For the latest in our After Nyne @ The General Election series, we contacted the two coalition parties, and the opposition to pin down their intentions, and attitudes towards the arts.
We were delighted to get the opportunity to speak to Chris Bryant MP of Labour, the Shadow Arts Minister for a discussion ranging across Labour’s goals, and his own favourite cultural icons.
Arts and Culture are the backbone of After Nyne. If elected, what do Labour intend to do for the arts?
Labour will guarantee every young person an entitlement to a proper artistic and cultural education. So, OFSTED will not be able to rate a school as good or outstanding unless they are good or outstanding in the arts and culture. We will also work to make sure that the money for the subsidised arts like theatre, music, dance, galleries and museums is spread far more evenly across the country.
We are committed to the tax credits system for high end TV, film, theatre, orchestras and the games industry. We will continue with our successful policy of free admission to national museums and galleries which has benefited millions of British people and been a major attraction for international visitors to this country.
We will also ensure full transparency in the Lottery so that people can see where the tickets are being bought and where the money is going. Perhaps most importantly we will continue the mixed broadcasting economy of a strong BBC founded by the licence fee and a strong commercial sector with Channel 4 in public hands.
What mistakes do you feel the current government have made in arts policy?
The big mistake has been to denigrate the arts by suggesting, as Nicky Morgan, the Education Minister did, that an arts qualification would hold you back for the rest of your life.
We will reverse that trend, quite simply because the Creative industries bring in billions of pounds to the UK economy every year, they employ nearly one in twelve people in the country and they represent the powerhouse of our economy.
In the Labour years we trebled the arts budget – in the Tory years they cut it by a third.
What mistakes do you feel the previous government made in arts policy areas?
If I’m honest, I think our record across the thirteen years was pretty good. We invested in the arts, we started free admission to museums and galleries, we brought in the film tax credits system.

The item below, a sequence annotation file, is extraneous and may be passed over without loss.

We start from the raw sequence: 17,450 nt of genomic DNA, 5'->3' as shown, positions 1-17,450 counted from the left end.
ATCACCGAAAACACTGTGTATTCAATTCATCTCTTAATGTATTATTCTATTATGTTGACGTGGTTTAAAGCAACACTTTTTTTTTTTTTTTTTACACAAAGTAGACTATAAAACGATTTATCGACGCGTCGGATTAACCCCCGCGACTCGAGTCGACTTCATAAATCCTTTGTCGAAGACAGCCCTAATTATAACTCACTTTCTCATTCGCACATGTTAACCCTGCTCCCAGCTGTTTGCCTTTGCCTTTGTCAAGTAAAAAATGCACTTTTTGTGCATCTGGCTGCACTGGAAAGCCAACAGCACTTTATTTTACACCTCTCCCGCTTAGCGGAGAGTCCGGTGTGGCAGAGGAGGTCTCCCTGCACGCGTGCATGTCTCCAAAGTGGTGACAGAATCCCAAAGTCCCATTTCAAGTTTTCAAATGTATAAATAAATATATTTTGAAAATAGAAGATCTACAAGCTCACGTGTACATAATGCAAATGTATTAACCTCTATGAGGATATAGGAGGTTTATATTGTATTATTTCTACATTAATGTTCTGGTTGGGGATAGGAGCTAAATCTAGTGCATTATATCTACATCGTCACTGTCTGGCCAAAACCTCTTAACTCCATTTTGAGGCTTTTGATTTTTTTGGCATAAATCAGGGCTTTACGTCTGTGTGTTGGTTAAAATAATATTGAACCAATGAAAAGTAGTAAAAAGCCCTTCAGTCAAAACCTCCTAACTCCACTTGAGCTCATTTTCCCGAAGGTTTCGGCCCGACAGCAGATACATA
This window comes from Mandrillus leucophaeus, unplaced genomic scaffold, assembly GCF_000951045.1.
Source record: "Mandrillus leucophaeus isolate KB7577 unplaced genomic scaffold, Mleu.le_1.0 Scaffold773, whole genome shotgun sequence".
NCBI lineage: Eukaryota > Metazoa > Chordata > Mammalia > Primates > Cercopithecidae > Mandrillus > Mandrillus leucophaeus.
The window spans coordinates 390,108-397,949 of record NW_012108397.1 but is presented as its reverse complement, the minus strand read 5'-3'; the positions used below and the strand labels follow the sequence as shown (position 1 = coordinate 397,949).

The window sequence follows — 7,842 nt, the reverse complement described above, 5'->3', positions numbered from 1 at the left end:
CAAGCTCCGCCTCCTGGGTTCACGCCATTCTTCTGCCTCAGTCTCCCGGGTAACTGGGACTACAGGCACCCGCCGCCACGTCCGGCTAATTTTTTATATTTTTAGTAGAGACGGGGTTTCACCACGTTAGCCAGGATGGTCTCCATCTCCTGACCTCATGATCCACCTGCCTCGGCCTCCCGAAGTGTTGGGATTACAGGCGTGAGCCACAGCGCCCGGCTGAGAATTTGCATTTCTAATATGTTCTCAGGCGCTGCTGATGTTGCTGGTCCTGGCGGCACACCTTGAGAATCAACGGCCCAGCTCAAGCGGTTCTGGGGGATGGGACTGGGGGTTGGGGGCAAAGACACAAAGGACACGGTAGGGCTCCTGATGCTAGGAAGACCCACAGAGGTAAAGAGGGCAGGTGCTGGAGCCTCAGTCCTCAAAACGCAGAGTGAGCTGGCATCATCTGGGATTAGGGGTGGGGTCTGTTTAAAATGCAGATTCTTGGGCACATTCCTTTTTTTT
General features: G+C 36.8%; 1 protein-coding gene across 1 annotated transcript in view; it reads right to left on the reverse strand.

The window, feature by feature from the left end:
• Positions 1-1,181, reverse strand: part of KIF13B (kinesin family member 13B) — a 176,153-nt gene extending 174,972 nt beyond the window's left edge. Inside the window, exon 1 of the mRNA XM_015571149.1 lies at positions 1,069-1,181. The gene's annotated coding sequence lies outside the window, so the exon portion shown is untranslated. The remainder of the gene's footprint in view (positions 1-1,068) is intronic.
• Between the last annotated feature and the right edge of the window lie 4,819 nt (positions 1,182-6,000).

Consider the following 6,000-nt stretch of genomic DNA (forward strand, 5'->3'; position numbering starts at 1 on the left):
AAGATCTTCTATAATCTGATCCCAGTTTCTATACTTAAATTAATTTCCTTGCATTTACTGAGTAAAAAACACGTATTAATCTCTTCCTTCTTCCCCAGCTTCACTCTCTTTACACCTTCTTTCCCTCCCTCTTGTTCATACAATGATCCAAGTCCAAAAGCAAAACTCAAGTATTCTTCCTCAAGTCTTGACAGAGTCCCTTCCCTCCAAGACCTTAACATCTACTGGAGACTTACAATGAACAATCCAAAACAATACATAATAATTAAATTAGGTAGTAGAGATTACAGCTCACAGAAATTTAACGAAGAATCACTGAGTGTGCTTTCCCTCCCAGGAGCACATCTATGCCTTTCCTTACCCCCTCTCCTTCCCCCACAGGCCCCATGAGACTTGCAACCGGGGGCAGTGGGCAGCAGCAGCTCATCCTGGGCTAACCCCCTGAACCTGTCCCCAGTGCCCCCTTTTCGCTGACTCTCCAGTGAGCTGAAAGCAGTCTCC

We should probably have brought in other tax credits earlier, which might have helped protect some part so fetch industry from the terrible effect so fetch Tory cuts.
In your opinion, what part do fashion, culture, arts play in the future of this nation?
The full range of creative industries are a vital part of our economy. They employ several million people, they add value to the nation and they express our shared and multi-faceted nature. There are challenges, though. The number of people from BAME communities entering the creative industries has fallen in recent years.
The Baftas showed how monocultural our film and TV industry can be. And several actors have pointed to how difficult it is for actors from working class backgrounds to get on in the business. I think we need to look very closely at the training that is provided to ensure equal access and to guarantee that that training helps people not just gain the technical expertise they need, but the working life skills to forge a career as well.
Who, in your opinion, are leading figures in fashion, culture and arts areas? Political, or industry.
My heroes and heroines are a pretty mixed bunch – David Harewood, Mark Rylance, Doug Hodge, Eddie Redmayne, David Morrissey amongst the actors, Helen Mirren, Tamsin Grieg, Sheridan Smith amongst the actresses.
I have great respect for Tony Hall and his team at the BBC, managing a corporation we all know and love (and sometimes hate). I always love it when Beverley Knight comes on the stage – and I’ve been to see Erasure more times than is good for me.
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Photograph: David Levene for the Guardian David Levene/Guardian